There are many in the military and many in the veteran’s community in Colorado and nationally who have been watching–and who will continue to watch–the case of SSG Cory Griffin. On March 1, 2016 USJAG issued a national press release entitled, Justice for Vets: Playing with Heroes for Fun or Profit which has now been viewed by over 50,000 people.
Cory Griffin served multiple combat tours in the Middle East, including in both Iraq and Afghanistan. Following a last deployment to Qatar, he experienced readjustment issues like many veterans of the Global War on Terror (GWOT). One night at his residence, there took place what seems to have been an accidental discharge of a firearm slightly wounding a fellow soldier. Cory was a sniper with lots of combat experience…if he wanted to kill he probably would not have missed at close range and shot someone in the thumb.
Nevertheless, that didn’t prevent Colorado Springs District Attorney from charging him with Attempted Murder which carries a maximum sentence of 40 years. Diagnosed with combat-related Post Traumatic Stress Disorder (PTSD) and a Traumatic Brain Injury (TBI) and evaluated by multiple mental health professionals who asserted that what took place at Cory’s residence was hardly an attempted murder. The police at arrest did not charge him with this offense. The Commanding General at Ft. Carson understood and recognized what had occurred. But none of that deterred District Attorney Dan May when he filed attempted murder charges against SSG Griffin.
Here’s the deal, it’s election time. While the District Attorney had previously and publicly thumped his chest with regard to admitting combat veterans to the Veterans Treatment Court (VTC) in Colorado Springs that was then, this is now. “Now” is election time and it’s just good politics to take a guy who shot another guy in the thumb and toss him in prison for 40 years so you can bellow from the podium about your tough stance on crime. Great, Mr. D.A., great. You should be very proud.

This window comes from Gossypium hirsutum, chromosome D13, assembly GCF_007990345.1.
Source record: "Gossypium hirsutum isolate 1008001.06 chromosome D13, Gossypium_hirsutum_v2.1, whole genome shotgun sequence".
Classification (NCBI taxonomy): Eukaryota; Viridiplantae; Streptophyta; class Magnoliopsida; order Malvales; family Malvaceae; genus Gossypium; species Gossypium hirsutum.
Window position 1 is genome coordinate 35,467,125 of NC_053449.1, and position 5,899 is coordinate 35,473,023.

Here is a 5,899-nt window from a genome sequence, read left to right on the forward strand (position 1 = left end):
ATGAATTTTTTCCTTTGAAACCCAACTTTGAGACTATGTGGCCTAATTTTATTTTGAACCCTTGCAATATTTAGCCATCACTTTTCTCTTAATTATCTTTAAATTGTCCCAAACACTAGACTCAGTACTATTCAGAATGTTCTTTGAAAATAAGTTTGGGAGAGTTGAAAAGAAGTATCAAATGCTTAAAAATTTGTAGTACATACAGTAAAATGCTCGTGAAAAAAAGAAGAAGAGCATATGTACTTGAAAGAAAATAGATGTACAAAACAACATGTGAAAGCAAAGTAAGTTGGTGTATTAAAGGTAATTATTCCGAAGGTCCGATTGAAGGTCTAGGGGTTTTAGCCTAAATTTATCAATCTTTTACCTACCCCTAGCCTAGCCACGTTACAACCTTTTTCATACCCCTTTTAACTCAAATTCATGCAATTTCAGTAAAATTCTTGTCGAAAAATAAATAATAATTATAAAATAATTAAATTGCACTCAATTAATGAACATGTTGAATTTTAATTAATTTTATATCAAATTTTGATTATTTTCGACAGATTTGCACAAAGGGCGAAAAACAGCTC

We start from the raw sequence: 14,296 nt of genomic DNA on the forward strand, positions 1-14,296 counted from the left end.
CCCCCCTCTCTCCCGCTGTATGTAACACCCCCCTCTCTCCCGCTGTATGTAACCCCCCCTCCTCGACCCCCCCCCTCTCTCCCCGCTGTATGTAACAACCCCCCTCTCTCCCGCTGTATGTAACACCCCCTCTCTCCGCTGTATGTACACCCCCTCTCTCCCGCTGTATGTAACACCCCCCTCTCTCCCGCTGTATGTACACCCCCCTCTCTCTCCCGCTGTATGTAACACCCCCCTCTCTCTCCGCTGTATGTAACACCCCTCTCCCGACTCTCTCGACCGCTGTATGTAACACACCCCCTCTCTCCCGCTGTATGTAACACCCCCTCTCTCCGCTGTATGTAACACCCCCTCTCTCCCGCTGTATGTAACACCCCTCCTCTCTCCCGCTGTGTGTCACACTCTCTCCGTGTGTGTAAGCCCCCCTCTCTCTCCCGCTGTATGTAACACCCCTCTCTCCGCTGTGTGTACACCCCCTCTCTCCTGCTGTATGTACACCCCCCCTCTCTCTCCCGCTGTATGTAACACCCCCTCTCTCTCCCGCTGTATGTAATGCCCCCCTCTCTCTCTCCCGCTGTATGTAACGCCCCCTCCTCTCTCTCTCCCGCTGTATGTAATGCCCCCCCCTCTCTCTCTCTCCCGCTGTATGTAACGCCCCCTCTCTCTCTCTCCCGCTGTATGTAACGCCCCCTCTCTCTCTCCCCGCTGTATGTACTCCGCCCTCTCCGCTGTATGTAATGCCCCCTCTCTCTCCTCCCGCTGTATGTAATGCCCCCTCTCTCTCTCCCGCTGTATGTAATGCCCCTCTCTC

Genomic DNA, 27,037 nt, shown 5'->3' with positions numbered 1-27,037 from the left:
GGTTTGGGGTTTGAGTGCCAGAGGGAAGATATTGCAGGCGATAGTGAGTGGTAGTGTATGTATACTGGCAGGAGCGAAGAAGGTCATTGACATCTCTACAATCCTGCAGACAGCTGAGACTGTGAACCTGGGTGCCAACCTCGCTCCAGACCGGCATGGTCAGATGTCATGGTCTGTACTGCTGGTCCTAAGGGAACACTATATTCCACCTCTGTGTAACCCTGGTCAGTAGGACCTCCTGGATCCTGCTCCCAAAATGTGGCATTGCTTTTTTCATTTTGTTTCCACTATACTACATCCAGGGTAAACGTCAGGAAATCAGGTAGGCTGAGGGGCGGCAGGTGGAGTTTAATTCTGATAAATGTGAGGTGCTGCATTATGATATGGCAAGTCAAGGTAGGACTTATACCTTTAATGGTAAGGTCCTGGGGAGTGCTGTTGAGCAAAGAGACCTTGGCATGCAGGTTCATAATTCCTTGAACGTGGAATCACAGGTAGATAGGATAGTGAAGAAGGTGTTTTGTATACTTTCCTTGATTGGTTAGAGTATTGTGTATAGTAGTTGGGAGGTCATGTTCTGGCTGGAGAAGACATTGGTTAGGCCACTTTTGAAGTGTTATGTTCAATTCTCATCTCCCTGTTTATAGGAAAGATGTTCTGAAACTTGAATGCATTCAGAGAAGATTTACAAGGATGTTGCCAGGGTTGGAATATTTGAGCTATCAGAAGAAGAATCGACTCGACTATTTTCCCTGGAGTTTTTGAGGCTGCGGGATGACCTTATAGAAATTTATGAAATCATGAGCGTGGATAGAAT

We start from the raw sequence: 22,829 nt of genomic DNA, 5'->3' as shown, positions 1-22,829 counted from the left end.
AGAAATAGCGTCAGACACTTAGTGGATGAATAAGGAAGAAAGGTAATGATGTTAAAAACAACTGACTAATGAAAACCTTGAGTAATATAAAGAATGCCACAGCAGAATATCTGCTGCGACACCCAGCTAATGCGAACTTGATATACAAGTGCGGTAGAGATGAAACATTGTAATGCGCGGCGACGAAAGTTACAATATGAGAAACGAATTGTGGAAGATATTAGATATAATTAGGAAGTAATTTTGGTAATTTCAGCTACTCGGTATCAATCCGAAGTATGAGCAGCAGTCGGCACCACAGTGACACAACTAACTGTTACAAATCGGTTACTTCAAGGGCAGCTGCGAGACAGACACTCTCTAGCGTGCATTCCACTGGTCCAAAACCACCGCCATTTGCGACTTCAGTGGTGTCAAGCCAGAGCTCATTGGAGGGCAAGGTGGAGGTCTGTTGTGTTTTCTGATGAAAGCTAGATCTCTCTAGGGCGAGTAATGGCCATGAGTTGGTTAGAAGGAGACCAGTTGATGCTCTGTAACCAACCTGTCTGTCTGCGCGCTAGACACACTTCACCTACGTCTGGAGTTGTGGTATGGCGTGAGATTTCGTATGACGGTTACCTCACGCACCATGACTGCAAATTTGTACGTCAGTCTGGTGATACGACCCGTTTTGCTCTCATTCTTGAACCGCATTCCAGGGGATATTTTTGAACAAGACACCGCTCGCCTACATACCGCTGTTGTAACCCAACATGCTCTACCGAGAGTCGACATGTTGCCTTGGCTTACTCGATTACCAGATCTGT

This incident calls into question the function and process of veterans courts, in general. They are great if you get nailed for a misdemeanor offense and you want to plead out in order to get “diverted” (what does “diversion” for a misdemeanor offense, post-conviction, really mean anyway?) to court supervision for a couple of years. However, if you are a combat soldier like SSG Cory Griffin and you’re involved in an incident where a firearm was used, well then apparently you’re pretty much screwed. It doesn’t matter, apparently, if this is precisely the sort of combat veteran the Veterans Courts should be helping. If you loiter or get drunk in public or perhaps get a DWI you may get into Veteran’s Court…the rest, oh well. It is very difficult to understand just what the point is, really. If you’re not going to admit this young soldier to a veteran’s court, then who?
So, charged with Attempted Murder SSG Griffin chose to enter a plea to lesser offenses carrying sentence(s) of 5-16 years. Why would someone plead guilty to an offense? It’s very simple, really. To mount a legal defense in an attempted murder case the cost runs in the tens of thousands of dollars and, despite expenditures, there is no guarantee you will win. So you weigh it out and ask, “Do I roll the dice and, if I lose, leave my wife who has already waited for me for years while I served in combat tens of thousands in debt and perhaps go to prison for a very long time or do I take the plea?” It is a scenario that plays out in court-rooms across the country on a daily basis. Essentially, you can purchase a measure of justice.
You can do something here, people. SSG Cory Griffin will stand before a Judge in Colorado Springs for his Sentencing hearing at the following time and location: